AFAIK, there's no C++ syntax for letting know the compiler that the
operators in your classes exactly match the same meaning as some
built-in type. So, if for example you write a class that implements
IEEE fp math in software, the compiler won't have the chance of
transforming the expression into a different one that has the same
result with a lower computation cost (*).
Given that LLVM is hackable by nature, is there some workaround by
which I could tell clang "consider the operators for this class with
the same optimization opportunities as this other built-in type" ?
Alternatively, does LLVM have any tool (or do you know of any outside
LLVM) that would allow to perform static optimization of an arithmetic
expression and transform the code, similar to a preprocessor step?
(*) Note: I acknowledge that even if the operators had the same
meaning as a built-in type, maybe their relative cost would be
different, so, ideally it wouldn't be a matter of just telling the
meaning of the operator, but also its relative cost.
Thanks a lot,
(I'm forwarding this to llvm-dev because after reading the "Extending
LLVM" document (https://llvm.org/docs/ExtendingLLVM.html) it gives the
advice of asking in llvm-dev those questions related to adding new
After deeper considerations on how could I get arithmetic expressions
optimized when they take C++ objects whose operators you implement in
software (imagine a software implementation of IEEE fp types), I'm
coming to the conclusion that the only way for achieving this would be
to implement them not as regular C++ classes in your C++ code, but
internally in LLVM, so that the operators are not substituted before
the translation to IR, but later (either in the backend or perhaps
just before the backend is invoked).
Which I guess redefines my question in much more precise terms:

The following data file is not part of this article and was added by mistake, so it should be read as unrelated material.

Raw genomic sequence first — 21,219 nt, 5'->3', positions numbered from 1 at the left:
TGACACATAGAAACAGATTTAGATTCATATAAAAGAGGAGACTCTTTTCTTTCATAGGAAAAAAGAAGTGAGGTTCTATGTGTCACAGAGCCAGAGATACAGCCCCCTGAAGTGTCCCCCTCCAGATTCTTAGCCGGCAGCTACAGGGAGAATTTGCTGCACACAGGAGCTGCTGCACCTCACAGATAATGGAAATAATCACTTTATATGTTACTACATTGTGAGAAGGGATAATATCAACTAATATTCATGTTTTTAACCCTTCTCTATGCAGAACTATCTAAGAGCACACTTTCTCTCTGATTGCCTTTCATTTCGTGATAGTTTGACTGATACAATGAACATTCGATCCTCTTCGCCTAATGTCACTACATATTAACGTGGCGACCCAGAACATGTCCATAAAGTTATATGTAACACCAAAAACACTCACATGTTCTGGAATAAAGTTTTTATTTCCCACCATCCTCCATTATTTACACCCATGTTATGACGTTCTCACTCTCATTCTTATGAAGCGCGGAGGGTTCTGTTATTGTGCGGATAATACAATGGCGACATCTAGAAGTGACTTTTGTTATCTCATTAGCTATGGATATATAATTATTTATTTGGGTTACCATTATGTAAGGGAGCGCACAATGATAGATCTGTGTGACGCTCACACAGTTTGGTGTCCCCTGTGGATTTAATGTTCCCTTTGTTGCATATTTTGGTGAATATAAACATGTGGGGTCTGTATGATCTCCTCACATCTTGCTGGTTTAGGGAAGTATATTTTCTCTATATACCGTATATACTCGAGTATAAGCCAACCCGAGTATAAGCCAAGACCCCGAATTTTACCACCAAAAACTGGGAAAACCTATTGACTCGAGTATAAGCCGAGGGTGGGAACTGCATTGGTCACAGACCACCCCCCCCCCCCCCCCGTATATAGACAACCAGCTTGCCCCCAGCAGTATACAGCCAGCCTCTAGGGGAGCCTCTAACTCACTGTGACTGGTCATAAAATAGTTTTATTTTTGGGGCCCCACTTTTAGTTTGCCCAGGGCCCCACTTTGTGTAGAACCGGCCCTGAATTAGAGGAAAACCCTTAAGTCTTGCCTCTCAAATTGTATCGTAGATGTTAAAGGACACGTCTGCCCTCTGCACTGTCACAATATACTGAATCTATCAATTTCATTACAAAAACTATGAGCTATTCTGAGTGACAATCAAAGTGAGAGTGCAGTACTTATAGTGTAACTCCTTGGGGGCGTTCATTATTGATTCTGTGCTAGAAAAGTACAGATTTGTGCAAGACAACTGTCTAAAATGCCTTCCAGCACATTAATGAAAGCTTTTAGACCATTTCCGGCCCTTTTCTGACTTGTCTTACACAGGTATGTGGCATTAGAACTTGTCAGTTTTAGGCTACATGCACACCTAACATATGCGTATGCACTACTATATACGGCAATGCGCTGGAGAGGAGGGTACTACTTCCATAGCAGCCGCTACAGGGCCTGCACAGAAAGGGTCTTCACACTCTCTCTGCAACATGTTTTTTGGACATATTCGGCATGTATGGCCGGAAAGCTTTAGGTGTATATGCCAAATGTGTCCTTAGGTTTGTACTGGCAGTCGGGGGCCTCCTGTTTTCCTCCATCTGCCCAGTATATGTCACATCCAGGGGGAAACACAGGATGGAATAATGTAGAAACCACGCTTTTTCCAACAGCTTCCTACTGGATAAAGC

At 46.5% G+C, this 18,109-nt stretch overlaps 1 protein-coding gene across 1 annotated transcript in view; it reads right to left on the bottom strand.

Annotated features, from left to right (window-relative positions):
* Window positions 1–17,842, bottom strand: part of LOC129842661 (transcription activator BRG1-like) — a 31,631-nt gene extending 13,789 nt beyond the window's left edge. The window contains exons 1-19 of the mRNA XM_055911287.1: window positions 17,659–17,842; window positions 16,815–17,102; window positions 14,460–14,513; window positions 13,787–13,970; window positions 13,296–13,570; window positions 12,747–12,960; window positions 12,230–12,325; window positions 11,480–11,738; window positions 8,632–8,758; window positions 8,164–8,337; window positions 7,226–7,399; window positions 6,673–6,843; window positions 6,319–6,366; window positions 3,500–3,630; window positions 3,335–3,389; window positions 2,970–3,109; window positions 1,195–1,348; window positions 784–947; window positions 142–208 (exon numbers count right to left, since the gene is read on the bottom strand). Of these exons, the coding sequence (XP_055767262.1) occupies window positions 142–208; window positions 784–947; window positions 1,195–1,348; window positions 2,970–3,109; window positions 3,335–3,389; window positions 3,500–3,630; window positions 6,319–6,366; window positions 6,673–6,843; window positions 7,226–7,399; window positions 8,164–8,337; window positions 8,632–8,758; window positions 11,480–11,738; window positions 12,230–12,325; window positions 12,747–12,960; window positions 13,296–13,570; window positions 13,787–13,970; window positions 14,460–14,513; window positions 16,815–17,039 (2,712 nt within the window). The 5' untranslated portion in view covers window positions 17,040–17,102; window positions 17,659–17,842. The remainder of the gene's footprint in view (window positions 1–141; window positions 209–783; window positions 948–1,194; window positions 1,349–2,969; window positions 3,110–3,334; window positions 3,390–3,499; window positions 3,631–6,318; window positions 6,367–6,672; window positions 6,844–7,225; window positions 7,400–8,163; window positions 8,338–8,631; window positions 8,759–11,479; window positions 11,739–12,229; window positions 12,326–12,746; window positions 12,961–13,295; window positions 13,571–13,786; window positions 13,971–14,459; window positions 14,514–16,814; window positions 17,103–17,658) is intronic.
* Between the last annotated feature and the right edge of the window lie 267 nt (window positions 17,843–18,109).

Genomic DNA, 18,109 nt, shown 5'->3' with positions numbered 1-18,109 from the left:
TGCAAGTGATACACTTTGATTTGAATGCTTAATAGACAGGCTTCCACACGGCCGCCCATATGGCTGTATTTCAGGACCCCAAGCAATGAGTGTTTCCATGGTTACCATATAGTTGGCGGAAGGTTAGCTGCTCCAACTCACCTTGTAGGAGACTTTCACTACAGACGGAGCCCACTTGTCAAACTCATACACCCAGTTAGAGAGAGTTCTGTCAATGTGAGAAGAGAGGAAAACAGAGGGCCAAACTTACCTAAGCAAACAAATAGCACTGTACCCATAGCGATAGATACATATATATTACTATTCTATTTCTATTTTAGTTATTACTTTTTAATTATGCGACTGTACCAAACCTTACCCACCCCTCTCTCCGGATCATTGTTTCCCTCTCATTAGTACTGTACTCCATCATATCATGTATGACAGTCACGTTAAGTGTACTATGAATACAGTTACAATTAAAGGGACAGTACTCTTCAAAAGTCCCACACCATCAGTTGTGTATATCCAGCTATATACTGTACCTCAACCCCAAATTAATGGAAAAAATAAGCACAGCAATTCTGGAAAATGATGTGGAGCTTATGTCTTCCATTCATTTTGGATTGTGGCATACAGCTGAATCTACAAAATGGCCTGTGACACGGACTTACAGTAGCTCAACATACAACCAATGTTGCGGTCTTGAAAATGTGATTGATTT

Can I create new custom builtin types whose operators are not
implemented in CPU-dependent backend code, but on IR code instead? Can
I assign a performance cost to each IR operator, so that they are
optimized while in IR rather than on the backend scheduler? How can I
do this, is there any similar example that I could follow?
Note: My wish of trying to do this in IR rather than in the
CPU-dependent backend is because maintaining a custom builtin whose
operators are actually implemented in C++ code would be perhaps a huge
effort if you need to implement it in all available CPU backends,
while an implementation in IR could be more manageable (perhaps even
automated by invoking clang for getting the IR for the C++ code of
each of your operators).
Thanks a lot!
LLVM has its predetermined set of types of instructions
(https://llvm.org/docs/LangRef.html) and optimizations look for
specific instructions that it can be applied to, instead of its
properties. Hence, it is not possible to apply the same optimization
on user-implemented types and operations.
This might change with MLIR which has extendable types and operations
and optimizations might be more guided by an operation property. For
instance, there is mlir::OperationProperty::Commutative so
optimization passes use this property instead of just knowing all the
instructions that are commutative.
Sadly, commutativity is (currently) the only semantic property of
Another item to consider is, once you implemented a custom type and
operators in C++, how does the compiler know about its properties.
There is no C++ API to make the compiler know.
Thanks a lot for confirming my fears, Michael. Let me add a vote for
adding support for arithmetic expression optimization with generic
user-defined types. Granted, as you mention, there's no C++ API
available for defining operators in such a way that compilers could
have hints for optimization opportunities.
As an alternative, I just realized that some expression parsers can
optimize arithmetic expressions for speed (like ExprTk by Arash Partow
https://github.com/ArashPartow/exprtk , which, according to the
documentation, supports "optimisations: constant-folding, simple
strength reduction and dead code elimination" ).
Unfortunately, I don't know of any standard way of making the C++
preprocessor invoke an external tool for transforming the code before
compiling (of course I can write a custom preprocessor that optimizes
expressions before invoking the C++ preprocessor, but it would be much
cleaner if the expression optimizer could be run transparently by the
Kind regards and thanks a lot!